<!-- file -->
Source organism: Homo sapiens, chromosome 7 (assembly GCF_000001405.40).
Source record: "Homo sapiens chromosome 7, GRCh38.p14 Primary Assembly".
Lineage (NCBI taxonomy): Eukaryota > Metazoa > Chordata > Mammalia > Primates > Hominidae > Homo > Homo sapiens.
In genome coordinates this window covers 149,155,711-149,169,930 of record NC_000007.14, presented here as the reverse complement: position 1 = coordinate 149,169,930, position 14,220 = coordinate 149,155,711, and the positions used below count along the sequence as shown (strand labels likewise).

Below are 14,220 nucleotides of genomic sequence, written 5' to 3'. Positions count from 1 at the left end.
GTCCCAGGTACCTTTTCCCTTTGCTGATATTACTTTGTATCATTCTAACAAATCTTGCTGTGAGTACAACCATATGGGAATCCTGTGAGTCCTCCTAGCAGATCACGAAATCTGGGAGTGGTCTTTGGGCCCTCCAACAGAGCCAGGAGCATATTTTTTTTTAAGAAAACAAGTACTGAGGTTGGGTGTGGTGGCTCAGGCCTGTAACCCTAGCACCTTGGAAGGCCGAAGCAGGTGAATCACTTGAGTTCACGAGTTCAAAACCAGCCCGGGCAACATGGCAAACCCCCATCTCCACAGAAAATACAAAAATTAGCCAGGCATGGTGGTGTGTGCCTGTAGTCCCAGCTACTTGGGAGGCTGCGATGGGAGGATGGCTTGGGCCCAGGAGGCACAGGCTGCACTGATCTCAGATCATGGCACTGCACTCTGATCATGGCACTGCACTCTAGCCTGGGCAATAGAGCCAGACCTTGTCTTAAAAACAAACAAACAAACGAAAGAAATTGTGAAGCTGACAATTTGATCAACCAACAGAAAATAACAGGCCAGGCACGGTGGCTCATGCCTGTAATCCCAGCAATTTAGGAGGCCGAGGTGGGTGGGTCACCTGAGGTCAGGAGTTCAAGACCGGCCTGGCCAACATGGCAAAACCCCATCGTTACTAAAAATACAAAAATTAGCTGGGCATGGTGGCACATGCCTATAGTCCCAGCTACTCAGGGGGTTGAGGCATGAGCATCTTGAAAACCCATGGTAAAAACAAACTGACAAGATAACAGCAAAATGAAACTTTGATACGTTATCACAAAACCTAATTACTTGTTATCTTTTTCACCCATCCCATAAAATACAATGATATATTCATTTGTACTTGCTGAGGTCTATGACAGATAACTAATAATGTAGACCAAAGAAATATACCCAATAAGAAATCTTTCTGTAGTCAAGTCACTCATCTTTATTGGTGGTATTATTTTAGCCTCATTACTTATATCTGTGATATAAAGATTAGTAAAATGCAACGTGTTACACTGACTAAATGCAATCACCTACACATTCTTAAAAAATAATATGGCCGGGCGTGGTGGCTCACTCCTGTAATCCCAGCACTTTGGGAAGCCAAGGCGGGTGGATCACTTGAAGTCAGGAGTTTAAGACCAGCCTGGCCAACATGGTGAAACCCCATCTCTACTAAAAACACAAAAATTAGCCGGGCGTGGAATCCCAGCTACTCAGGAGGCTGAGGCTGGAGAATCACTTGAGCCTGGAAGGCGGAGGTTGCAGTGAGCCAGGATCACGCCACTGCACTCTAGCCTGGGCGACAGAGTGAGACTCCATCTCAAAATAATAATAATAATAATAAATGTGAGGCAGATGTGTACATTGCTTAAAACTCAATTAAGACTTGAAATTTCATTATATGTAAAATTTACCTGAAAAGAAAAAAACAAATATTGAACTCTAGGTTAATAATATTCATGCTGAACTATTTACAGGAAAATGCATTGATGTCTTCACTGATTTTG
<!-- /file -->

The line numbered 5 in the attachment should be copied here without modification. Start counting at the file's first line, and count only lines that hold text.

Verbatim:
Below are 14,220 nucleotides of genomic sequence, written 5' to 3'. Positions count from 1 at the left end.